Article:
Anne Sexton (1928-1974)
In 1957 she joined a poetry workshop in Boston, which brought her into contact with American poets Robert Lowell and Sylvia Plath, both of whom became influences. Sexton’s poetry soon developed a confessional style, in which she used images of incest, adultery, and madness to reveal the depths of her deeply troubled life. In most of her “confessional” poems, the speaker is the poet herself, laying bare the intimate traumas of her life and her times; she viewed the act of writing as an affirmation of life or, at least, a rebellion against the forces that threatened to overwhelm her.
Her first book of poetry To Bedlam and Part Way Back (1960) was an account of her mental breakdown. Sexton’s other early books of poetry include All My Pretty Ones (1962) and Live or Die (1966; Pulitzer Prize, 1967). Sexton taught at Boston University from 1970 to 1971 and at Colgate University from 1971 to 1972. Sexton became addicted to sleeping pills and alcohol, and by the early 1970s her poetry was engaged in a continuing discussion of death and suicide. Her books from this period, include The Death Notebooks (1974) and The Awful Rowing, Toward God (posthumously published 1975). In 1974 Sexton committed suicide.
Anne Sexton was a confessional poet. That is, she wrote poetry out of the most intimate and painful experience of her life. To a certain extent every poet does this, but few have done so with the frankness and audacity of this one. Sexton presented the truth about herself, her experiences, and her psychic life in the starkest possible terms. She was strongly influenced by other confessional poets, including Robert Lowell and, in particular, W.D. Snodgrass; her friend Sylvia Plath, Maxine Kumin, and George Starbuck also played a part in her poetic development.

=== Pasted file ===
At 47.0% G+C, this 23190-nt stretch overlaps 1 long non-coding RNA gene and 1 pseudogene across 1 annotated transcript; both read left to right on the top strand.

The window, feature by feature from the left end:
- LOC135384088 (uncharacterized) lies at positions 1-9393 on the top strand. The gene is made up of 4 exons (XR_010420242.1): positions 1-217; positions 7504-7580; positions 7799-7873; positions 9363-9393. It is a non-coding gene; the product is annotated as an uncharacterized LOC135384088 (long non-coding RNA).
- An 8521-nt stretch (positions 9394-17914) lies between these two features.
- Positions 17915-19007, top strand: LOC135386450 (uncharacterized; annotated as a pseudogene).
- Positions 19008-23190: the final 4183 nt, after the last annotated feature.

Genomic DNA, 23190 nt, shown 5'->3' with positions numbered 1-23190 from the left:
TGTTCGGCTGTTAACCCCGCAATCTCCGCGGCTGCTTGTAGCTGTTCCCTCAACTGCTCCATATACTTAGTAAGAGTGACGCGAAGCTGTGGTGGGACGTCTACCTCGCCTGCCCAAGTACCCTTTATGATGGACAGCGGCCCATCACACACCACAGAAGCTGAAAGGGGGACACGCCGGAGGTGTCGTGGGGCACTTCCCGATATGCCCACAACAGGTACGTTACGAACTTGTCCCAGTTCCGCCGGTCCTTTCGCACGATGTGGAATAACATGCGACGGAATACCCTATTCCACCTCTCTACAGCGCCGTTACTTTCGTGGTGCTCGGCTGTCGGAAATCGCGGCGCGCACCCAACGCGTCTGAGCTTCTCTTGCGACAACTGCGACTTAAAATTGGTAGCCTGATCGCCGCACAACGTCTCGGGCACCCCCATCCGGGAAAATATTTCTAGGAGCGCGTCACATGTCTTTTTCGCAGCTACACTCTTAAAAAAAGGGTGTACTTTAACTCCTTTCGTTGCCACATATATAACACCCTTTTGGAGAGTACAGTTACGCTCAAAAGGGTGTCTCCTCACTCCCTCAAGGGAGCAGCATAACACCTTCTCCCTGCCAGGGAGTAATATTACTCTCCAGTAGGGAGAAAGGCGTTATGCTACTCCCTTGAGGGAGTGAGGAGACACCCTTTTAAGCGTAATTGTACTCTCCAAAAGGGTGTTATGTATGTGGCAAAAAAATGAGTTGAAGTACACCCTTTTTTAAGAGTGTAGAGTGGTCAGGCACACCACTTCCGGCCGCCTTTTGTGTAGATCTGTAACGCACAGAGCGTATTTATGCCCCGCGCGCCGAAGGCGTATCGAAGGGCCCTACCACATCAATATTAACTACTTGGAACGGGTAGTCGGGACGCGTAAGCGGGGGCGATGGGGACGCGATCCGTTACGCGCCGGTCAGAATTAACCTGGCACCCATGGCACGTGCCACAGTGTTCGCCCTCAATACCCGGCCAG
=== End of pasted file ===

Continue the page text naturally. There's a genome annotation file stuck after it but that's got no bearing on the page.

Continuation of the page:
Sexton’s subject matter was often related to her mental therapy, for she was continuously under the care of a psychiatrist and was several times treated in mental institutions. Hence her poems – which in fact began as therapy – are often attempts to deal with the guilt, fear, and anxiety that were the legacy of her childhood. If the poems sometimes seem like one long psychiatric case history, they nevertheless document in a remarkable fashion the growth of a gifted and tortured sensibility. And readers undaunted by the intimacy and intensity in poetry will find in Sexton’s work an extraordinary aesthetic experience. Much of the aesthetic experience that Anne Sexton’s poetry generates relates to the lady poet’s attempts to sort out the tangled emotion left at the death of her near and dear ones.
Sharma, Kedar N. "Anne Sexton - Biography and Works" BachelorandMaster, 1 Nov. 2013, bachelorandmaster.com/biography/anne-sexton.html.